Weekend Wrap: Firm launches career re-entry platform down under

Making news this week, a major law firm has partnered with an online platform to help female lawyers return to workforce, a leading commercial law firm hosted an auction to support a community legal centre and a high-profile criminal lawyer has been bought to task over false allegations.

Weekend Wrap: Firm launches career re-entry platform down under
Making news this week, a major law firm has partnered with an online platform to help female lawyers return to workforce, a leading commercial law firm hosted an auction to support a community legal centre and a high-profile criminal lawyer has been bought to task over false allegations.
 

Global law firm Herbert Smith Freehills has partnered with US platform OnRamp Fellowship to help women re-enter the workface after a career break.  This partnership marks the platform’s launch in Australia. 
 
OnRamp works by placing female lawyers into one-year, paid  fellowship placements which include continued online education.
 
“It is vitally important that we continue to find ways to access the untapped pool of female talent for roles within the firm, which complement our existing strategies to promote diversity and inclusion across the firm,” said HSF regional managing partner, Asia & Australia Sue Gilchrist.
 
Women with three years’ experience, who have had a two year or more career break, are eligible to apply for a fellowship position.
 

Gilbert + Tobin hosted the second annual art auction to raise money for the Environmental Defenders Office, ascommunity legal centres prepare to face more funding cuts.
 
The auction, hosted at the firm’s Barangaroo office, included a collection of more than 50 works from Indigenous artists across the NT.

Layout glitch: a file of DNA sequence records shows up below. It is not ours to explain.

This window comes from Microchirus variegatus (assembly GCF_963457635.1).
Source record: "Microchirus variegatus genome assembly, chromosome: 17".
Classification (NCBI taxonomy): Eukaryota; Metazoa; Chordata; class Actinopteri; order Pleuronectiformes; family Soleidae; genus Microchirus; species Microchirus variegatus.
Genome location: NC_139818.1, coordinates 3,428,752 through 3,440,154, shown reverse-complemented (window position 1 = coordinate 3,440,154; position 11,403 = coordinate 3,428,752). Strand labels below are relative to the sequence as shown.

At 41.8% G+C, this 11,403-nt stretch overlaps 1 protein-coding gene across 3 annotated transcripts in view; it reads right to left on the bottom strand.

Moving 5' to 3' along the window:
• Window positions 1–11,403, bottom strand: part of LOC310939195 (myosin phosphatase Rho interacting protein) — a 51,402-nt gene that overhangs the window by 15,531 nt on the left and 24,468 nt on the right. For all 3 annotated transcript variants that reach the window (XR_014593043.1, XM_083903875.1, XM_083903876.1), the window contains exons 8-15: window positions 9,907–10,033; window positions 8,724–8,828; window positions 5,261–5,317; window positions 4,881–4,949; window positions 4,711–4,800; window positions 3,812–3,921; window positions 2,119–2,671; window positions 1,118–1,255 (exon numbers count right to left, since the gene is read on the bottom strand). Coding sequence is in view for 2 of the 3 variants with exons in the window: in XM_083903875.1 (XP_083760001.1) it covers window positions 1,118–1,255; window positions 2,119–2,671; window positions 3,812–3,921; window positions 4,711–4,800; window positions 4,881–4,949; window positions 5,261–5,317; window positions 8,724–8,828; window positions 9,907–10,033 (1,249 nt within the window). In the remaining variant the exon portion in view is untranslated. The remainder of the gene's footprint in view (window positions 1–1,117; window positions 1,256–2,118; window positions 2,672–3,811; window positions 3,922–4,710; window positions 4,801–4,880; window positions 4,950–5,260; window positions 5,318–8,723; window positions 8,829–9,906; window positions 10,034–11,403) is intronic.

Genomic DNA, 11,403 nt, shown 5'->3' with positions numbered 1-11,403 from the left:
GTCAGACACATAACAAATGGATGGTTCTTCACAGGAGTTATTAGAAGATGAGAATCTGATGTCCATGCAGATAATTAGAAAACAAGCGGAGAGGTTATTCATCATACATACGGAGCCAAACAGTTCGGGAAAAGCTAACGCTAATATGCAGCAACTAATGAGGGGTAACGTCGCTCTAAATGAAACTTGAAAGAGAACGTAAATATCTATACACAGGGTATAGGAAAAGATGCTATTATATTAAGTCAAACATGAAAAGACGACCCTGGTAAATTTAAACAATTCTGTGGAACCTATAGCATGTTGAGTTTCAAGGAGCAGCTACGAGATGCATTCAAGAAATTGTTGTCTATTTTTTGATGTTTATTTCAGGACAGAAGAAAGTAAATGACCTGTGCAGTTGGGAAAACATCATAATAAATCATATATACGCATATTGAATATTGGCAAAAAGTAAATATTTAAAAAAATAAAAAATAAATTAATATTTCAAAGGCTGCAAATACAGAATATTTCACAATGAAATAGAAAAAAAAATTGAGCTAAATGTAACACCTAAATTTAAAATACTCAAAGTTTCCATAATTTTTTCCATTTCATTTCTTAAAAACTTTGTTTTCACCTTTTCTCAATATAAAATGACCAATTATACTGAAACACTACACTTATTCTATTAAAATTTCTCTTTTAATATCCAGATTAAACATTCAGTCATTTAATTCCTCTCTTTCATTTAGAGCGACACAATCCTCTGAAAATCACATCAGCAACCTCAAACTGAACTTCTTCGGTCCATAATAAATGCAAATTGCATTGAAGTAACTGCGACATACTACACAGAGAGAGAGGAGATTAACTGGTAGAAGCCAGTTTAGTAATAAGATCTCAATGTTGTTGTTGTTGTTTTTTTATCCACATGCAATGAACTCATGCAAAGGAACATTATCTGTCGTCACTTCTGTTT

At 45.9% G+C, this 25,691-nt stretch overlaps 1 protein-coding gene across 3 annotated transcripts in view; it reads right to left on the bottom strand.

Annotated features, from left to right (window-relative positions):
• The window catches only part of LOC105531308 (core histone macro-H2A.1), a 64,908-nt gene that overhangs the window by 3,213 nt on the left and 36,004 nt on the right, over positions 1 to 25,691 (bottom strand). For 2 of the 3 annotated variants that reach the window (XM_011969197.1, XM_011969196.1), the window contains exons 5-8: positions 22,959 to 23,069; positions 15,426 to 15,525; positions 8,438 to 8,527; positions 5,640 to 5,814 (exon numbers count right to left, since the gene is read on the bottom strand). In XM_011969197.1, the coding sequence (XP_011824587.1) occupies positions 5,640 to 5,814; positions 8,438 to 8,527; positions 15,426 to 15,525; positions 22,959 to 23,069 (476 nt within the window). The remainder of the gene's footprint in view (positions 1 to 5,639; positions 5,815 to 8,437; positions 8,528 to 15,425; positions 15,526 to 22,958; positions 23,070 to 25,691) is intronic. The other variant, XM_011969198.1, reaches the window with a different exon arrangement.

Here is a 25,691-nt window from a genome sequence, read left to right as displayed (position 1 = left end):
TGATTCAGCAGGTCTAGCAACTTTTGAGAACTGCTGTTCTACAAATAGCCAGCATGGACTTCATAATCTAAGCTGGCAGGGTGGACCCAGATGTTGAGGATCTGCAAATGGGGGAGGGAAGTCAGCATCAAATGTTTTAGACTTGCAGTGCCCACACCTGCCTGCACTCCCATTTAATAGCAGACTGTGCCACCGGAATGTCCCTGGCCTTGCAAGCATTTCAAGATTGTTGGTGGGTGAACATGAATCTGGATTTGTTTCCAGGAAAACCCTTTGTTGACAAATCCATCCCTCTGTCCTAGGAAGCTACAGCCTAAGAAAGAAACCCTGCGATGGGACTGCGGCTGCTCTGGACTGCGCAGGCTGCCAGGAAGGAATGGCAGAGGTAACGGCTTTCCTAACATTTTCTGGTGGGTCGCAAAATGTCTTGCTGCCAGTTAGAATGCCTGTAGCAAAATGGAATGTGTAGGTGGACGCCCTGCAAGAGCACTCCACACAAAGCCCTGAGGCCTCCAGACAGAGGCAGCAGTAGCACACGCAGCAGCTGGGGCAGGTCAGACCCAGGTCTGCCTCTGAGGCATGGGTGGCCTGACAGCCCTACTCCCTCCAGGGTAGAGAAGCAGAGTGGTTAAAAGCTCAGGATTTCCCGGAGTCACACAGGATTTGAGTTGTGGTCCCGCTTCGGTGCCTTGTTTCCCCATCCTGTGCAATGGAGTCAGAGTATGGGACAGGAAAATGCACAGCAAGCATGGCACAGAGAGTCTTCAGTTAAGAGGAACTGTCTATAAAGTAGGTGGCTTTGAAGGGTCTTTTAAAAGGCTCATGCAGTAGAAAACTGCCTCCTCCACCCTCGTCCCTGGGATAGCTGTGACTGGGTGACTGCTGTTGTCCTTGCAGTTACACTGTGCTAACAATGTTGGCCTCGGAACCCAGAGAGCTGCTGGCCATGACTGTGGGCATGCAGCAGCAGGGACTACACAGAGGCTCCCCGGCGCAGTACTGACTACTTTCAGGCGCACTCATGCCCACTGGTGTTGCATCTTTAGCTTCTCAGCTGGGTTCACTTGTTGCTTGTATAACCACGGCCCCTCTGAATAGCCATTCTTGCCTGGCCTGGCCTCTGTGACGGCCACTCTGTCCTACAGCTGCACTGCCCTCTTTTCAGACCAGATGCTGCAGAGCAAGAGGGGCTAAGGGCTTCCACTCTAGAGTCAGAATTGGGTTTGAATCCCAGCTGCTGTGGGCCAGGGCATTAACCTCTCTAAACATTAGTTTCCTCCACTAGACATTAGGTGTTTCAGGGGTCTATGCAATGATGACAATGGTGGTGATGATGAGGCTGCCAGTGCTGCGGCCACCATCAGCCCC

Last year, the office faced imminent closure after it was stripped of funding, but painting donations saved the centre, the art fetching over $60,000 at an inaugural auction.
 

Finally, prominent Brisbane lawyer Michael Bosscher has been found guilty of “unsatisfactory professional conduct” after he tendered a report in 2012 at an inquiry which contained false allegations about chief justice Catherine Holmes.
 
His legal team defended his decision to tender the document, arguing it was already publicly available and was up to the commissioner or his team to redact the allegations or issue a non-publication order, prior to it appearing on the inquiry website.
 
However, NSW Judge Clifton Hoeben said the defamatory material was likely to diminish public confidence in the administration of justice. In his verdict, he said tendering the document was “a failure to exercise the forensic judgement called for by the circumstances”.
 

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